Media, politicians and special interest groups often claim that the high cost of health care is related to doctors performing “defensive medicine” out of fear of being sued by a personal injury medical malpractice attorney. Basically what they are saying is that doctors are purposefully performing unnecessary tests and procedures, billing insurance companies and Medicare for those unnecessary tests and procedures, and getting paid to perform those unnecessary tests and procedures. If that is true, then those doctors are readily admitting to engaging in insurance fraud. For those doctors engaging in this type of practice, the question is whether the real motivation is “defensive medicine” out of fear of being sued by a personal injury lawyer or whether the real motivation is simply to make a lot of money. The fact that the doctors involved in such practices keep the money should shed some light on the answer to that question.
For example, Luis Fabregas of the Pittsburgh Tribune Review reports that two cardiologists at Pittsburgh’s Forbes regional hospital are being investigated for unnecessarily implanting 141 patients with coronary stents. Stents are used to open arteries to the heart that are clogged with plaque; however regrowth of tissue can reclog up to 40% of the stents. Most Physicians recommend that a stent be used only if the artery is at least 70% clogged. These doctors placed stents n patients with as little as 10% blockages. Most of the patients who received the stents were covered by Medicare. The article did not clarify how much money the physicians made for each of these procedures. However, the procedures are performed in hospitals. The hospitals receive anywhere from $10,000 to $18,000 from Medicare for each stent implant.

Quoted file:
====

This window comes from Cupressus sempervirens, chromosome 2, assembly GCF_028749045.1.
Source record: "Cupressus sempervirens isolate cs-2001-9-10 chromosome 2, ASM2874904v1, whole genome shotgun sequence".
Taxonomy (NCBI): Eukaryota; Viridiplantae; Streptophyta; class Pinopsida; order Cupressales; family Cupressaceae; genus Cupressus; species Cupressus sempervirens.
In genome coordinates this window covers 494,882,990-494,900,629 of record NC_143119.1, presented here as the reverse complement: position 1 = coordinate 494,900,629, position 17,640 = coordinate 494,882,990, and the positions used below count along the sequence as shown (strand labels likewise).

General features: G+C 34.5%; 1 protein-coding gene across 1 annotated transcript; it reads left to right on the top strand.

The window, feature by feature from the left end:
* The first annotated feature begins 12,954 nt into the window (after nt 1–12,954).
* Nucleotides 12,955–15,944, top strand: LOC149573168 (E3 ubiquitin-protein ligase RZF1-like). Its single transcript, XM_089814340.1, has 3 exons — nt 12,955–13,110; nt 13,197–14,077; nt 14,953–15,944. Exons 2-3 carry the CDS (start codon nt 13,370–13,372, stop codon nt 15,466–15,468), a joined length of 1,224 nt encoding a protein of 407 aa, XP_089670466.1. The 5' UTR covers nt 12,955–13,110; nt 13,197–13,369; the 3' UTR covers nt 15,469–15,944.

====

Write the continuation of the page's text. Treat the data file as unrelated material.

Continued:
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The American College of Cardiology reports that Medicare paid $3.4 billion in 2008, just for coronary stents. Most doctors are practicing medicine for the right reasons. They are not engaged in fraudulent practices. However, the fact that these two doctors alone may have implanted 141 unnecessary coronary stents, makes one wonder how much Medicare is paying for unnecessary stent procedures performed by doctors that are simply trying to line their own pockets. Furthermore, it also makes one wonder how much of the high cost of healthcare is caused by this type of fraudulent conduct. As Amy Murphy, a spokesperson for the college said: “You’re not paid for the quality of care; you’re paid for the procedure,” she said. “It’s a flawed system, based on the number of procedures.”